The Natural History Museum of Los Angeles County is proud to display the world’s most storied red diamond, the Kazanjian Red, until February 1, 2009 in its Gem and Mineral Hall. Though there are many diamonds with a pink hue, true blood-red diamonds are the rarest of gems – only three large stones are known to exist. And of that trio, none has as fascinating and exciting history as the Kazanjian Red.
Found around 1927 in the diamond fields of South Africa, the red diamond was a sensational discovery. During World War II, it was stolen in Arnhem during Nazi occupation of the Netherlands, and hidden in a salt mine with other looted treasures. When it was recovered by American soldiers, it was at first mistaken for a ruby. The diamond’s original owners did not survive the war and the gem was eventually sold. It passed through several hands, including those of Sir Ernest Oppenheimer, until it was purchased by a private collector in 1970. There it remained hidden until 2007 when it was purchased by Los Angeles-based Kazanjian Bros. Inc. This is its first exhibition in the U.S.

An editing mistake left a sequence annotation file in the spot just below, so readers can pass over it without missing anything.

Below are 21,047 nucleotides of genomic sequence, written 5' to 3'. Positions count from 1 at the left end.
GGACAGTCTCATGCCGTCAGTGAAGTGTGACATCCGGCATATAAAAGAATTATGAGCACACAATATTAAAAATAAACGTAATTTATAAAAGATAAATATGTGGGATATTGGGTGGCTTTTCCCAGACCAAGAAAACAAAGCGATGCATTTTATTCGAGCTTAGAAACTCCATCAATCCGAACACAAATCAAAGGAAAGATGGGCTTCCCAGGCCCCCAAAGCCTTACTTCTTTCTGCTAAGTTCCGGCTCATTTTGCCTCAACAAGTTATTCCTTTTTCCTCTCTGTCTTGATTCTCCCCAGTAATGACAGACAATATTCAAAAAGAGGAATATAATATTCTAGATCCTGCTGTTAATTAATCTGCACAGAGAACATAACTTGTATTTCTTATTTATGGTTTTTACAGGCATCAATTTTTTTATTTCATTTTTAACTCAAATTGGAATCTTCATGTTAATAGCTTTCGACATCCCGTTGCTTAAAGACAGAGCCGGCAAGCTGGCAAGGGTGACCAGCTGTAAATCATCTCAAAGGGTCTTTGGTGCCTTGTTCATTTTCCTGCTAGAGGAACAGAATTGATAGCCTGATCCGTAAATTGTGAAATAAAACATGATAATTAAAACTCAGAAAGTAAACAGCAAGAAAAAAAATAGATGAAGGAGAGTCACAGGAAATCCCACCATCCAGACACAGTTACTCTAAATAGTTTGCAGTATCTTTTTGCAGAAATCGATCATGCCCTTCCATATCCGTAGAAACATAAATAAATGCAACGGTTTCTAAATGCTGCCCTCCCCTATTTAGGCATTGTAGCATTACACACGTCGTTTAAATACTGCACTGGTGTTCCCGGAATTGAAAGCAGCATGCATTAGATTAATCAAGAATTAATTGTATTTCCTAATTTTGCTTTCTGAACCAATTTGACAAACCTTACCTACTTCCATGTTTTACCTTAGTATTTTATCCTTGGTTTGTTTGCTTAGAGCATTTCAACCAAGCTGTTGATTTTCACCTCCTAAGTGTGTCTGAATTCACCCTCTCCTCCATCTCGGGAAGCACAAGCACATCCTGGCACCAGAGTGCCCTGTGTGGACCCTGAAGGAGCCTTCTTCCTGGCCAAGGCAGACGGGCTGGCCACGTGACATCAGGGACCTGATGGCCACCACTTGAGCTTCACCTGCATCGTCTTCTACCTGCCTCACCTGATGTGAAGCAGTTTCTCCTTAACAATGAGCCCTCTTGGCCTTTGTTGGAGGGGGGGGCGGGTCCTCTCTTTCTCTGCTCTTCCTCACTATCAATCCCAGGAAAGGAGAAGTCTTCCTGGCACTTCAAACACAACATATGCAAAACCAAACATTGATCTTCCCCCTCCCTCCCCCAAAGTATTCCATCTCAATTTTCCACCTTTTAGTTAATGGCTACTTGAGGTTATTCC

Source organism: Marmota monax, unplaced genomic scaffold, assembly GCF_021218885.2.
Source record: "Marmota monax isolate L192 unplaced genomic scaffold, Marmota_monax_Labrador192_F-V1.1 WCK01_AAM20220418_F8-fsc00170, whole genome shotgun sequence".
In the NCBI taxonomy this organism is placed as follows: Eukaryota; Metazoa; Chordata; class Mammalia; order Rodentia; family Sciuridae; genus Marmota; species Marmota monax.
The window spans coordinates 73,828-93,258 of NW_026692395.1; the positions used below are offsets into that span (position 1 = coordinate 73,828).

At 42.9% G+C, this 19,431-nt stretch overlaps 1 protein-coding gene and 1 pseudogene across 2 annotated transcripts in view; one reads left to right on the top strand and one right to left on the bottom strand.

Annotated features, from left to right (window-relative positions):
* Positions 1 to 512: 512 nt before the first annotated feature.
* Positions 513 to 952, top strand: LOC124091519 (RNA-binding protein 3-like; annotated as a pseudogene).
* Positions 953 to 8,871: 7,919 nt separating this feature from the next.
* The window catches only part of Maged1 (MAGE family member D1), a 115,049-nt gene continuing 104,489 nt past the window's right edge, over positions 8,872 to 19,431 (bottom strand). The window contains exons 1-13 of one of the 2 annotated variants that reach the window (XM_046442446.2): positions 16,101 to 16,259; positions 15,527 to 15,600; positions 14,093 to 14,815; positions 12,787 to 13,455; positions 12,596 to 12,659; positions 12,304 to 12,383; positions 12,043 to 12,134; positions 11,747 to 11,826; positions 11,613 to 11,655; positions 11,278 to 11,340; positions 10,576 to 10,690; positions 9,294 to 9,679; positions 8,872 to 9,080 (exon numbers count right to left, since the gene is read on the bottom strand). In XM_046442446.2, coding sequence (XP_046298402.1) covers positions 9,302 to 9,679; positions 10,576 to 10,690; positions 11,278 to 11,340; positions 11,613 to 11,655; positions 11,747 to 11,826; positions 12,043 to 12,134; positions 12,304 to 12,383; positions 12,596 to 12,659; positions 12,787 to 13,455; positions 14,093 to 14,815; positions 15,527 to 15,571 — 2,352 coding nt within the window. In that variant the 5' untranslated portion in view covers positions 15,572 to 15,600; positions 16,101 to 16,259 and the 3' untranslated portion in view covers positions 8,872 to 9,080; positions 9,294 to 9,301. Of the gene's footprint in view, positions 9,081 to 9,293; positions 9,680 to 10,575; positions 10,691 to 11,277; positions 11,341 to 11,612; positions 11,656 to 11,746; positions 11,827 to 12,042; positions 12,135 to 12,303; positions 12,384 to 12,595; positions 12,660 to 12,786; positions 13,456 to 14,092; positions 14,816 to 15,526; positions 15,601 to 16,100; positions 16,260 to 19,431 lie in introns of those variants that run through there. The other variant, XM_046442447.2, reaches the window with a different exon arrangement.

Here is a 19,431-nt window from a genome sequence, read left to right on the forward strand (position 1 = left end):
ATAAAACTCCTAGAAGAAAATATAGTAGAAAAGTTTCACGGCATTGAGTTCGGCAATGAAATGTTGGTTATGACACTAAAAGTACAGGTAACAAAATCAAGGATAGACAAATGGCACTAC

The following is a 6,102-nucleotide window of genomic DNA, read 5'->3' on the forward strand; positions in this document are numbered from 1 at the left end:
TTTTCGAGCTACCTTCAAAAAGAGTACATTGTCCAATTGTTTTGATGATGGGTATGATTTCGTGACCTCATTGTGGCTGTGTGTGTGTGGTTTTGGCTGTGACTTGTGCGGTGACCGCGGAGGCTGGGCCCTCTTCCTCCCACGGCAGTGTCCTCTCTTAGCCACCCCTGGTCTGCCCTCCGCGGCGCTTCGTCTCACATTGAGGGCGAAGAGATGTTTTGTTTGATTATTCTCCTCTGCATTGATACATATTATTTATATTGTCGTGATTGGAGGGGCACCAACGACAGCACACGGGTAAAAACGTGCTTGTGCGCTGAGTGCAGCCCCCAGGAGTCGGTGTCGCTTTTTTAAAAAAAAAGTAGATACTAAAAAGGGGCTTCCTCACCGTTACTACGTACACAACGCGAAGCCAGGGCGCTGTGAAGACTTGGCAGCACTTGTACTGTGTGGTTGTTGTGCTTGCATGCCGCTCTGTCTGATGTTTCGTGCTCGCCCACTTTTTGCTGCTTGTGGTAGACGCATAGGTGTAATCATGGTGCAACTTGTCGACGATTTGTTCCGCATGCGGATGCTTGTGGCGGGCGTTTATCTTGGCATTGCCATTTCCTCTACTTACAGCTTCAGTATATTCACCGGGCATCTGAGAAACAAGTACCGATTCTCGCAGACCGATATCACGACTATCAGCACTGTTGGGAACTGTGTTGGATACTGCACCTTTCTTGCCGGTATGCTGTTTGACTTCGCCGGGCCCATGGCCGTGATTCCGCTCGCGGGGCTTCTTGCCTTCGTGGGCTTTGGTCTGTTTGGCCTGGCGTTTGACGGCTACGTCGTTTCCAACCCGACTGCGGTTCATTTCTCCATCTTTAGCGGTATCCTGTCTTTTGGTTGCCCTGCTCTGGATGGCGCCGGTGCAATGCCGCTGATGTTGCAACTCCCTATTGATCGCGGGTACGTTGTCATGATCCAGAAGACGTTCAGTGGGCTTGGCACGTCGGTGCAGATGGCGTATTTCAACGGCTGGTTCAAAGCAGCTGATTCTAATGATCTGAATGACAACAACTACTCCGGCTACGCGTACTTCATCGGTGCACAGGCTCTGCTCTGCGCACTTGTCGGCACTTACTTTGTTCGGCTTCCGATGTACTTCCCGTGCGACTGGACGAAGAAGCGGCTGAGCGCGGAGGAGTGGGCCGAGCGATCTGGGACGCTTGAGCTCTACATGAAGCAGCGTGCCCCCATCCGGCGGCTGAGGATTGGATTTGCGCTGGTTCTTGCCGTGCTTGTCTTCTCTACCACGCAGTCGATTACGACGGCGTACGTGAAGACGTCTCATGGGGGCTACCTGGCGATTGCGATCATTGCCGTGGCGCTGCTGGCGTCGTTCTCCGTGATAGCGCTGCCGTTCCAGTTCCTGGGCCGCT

Also on loan from the Kazanjian Foundation is a sparkling cache that has been dubbed the Hollywood Jewels Collection, now on display in the Hall of Gems and Minerals near the entrance to the Gem Vault. It includes treasures from old and new Hollywood: an emerald and diamond brooch once owned by Faye Dunaway; a bejeweled compact given to Carole Lombard by Clark Gable; the Edwardian era (ca. 1910) tiara worn by Madonna in her wedding to Guy Ritchie, and a gold and diamond collar necklace given to actress Terry Moore by Cary Grant.
The Natural History Museum of Los Angeles County is located at 900 Exposition Boulevard. The Museum is open seven days a week, 9:30 a.m. to 5:00 p.m. on weekdays, and 10:00 a.m. to 5:00 p.m. on weekends and holidays. Admission is $9 for adults, $6.50 for students and seniors; and $2 for children 5-12. For 24-hour Museum information please call (213) 763-DINO or visit www.nhm.org